BACKGROUND: Vaccination coverage rates for seasonal influenza are not meeting national and international targets. Here, we investigated whether the 2009/2010 A/H1N1 pandemic influenza affected the uptake of influenza vaccines. METHODOLOGY/PRINCIPAL FINDINGS: In December 2009/January 2010 and April 2010, 500 randomly selected members of the general public in Germany, France, the United States, China, and Mexico were surveyed by telephone about vaccination for seasonal and A/H1N1 pandemic influenza. Also, in April 2010, 100 randomly selected general practitioners were surveyed. Adult vaccine coverage in December 2009/January 2010 for A/H1N1 pandemic and seasonal influenza were, respectively, 12% and 29% in France, 11% and 25% in Germany, 41% and 46% in the US, 13% and 30% in Mexico, and 12% and 10% in China. Adult uptake rates in April 2010 were higher in Mexico but similar or slightly lower in the other countries. Coverage rates in children were higher than in adults in the US, Mexico, and China but mostly lower in Germany and France. Germans and French viewed the threat of A/H1N1 pandemic influenza as low to moderate, whereas Mexicans, Americans, and Chinese viewed it as moderate to serious, opinions generally mirrored by general practitioners. The recommendation of a general practitioner was a common reason for receiving the pandemic vaccine, while not feeling at risk and concerns with vaccine safety and efficacy were common reasons for not being vaccinated. Inclusion of the A/H1N1 pandemic strain increased willingness to be vaccinated for seasonal influenza in the United States, Mexico, and China but not in Germany or France. CONCLUSIONS/SIGNIFICANCE: The 2009/2010 A/H1N1 influenza pandemic increased vaccine uptake rates for seasonal influenza in Mexico but had little effect in other countries. Accurate communication of health information, especially by general practitioners, is needed to improve vaccine coverage rates.

Citations

13 citations in Web of Science®
19 citations in Scopus®
Google Scholar™

Altmetrics

Downloads

43 downloads since deposited on 04 Dec 2012
18 downloads since 12 months
Detailed statistics

Additional indexing

Item Type:Journal Article, refereed, original work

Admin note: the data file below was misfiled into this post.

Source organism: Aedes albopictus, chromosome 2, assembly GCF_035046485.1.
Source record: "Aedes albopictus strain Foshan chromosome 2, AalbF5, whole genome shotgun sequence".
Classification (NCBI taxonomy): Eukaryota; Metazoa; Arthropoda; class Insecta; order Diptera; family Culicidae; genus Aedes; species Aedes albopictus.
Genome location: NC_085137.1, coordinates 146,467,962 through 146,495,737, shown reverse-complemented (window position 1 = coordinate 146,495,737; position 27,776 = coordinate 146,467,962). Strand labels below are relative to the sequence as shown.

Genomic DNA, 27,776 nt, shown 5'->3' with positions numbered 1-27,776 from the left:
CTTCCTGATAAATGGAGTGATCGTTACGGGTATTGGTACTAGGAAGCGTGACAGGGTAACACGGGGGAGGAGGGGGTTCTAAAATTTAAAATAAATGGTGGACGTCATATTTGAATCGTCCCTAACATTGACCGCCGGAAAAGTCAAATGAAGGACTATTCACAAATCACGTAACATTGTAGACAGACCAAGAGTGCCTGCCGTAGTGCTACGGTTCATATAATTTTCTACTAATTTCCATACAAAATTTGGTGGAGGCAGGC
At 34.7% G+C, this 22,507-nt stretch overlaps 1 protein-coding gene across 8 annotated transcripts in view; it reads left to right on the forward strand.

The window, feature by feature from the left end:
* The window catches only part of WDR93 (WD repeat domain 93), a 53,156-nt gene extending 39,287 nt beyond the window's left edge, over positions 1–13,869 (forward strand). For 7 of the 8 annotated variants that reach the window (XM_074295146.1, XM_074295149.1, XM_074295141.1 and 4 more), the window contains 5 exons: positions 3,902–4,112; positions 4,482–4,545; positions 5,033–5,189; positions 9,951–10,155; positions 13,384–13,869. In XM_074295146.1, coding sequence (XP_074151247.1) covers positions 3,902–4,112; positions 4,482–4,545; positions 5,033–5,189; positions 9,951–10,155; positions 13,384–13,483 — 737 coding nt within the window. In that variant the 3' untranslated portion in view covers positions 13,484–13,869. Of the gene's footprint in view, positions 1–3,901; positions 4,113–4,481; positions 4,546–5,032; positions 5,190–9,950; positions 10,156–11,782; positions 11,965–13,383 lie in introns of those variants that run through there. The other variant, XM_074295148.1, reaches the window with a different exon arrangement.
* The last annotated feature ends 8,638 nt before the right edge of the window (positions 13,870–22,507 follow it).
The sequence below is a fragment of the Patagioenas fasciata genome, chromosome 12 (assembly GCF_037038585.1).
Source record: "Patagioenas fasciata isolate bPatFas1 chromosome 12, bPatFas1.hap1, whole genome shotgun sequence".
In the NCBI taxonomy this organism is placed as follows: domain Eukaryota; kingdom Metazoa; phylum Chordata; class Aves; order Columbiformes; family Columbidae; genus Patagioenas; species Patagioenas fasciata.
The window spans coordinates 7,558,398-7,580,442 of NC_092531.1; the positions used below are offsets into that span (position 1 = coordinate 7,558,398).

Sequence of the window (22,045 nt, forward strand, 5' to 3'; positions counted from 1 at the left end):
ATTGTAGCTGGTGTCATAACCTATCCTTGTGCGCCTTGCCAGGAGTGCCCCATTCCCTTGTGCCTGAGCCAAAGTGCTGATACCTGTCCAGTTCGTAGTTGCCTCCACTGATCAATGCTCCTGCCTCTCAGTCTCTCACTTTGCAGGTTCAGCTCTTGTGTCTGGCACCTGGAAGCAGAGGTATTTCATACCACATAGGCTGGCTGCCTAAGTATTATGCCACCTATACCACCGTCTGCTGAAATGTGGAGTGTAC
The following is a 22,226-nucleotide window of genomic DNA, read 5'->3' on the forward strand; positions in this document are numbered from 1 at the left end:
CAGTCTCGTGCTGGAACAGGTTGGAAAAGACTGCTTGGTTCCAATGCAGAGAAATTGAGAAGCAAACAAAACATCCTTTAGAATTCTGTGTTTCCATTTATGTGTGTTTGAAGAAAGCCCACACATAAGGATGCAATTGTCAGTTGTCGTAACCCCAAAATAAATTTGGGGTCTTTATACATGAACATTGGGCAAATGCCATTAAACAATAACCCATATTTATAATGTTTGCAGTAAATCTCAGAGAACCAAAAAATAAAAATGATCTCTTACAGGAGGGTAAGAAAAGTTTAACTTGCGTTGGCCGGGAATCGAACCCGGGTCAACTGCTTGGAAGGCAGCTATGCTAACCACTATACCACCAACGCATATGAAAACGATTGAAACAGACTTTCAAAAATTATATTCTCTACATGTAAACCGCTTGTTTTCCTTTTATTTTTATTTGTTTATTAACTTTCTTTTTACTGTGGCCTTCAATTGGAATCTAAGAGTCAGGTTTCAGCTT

Communities & Collections:04 Faculty of Medicine > Epidemiology, Biostatistics and Prevention Institute (EBPI)
Dewey Decimal Classification:610 Medicine & health
Language:English
Date:2012
Deposited On:04 Dec 2012 14:38
Last Modified:17 Aug 2016 08:30
Publisher:Public Library of Science (PLoS)
Series Name:PLoS ONE
ISSN:1932-6203
Free access at:Publisher DOI. An embargo period may apply.
Publisher DOI:https://doi.org/10.1371/journal.pone.0045450
PubMed ID:23071519
Permanent URL: https://doi.org/10.5167/uzh-67681

Download

[img]
Preview
Content: Published Version
Language: English
Filetype: PDF
Size: 272kB
View at publisher
Licence: Creative Commons: Attribution 4.0 International (CC BY 4.0)

TrendTerms

TrendTerms displays relevant terms of the abstract of this publication and related documents on a map. The terms and their relations were extracted from ZORA using word statistics. Their timelines are taken from ZORA as well. The bubble size of a term is proportional to the number of documents where the term occurs. Red, orange, yellow and green colors are used for terms that occur in the current document; red indicates high interlinkedness of a term with other terms, orange, yellow and green decreasing interlinkedness. Blue is used for terms that have a relation with the terms in this document, but occur in other documents.
You can navigate and zoom the map. Mouse-hovering a term displays its timeline, clicking it yields the associated documents.

Author Collaborations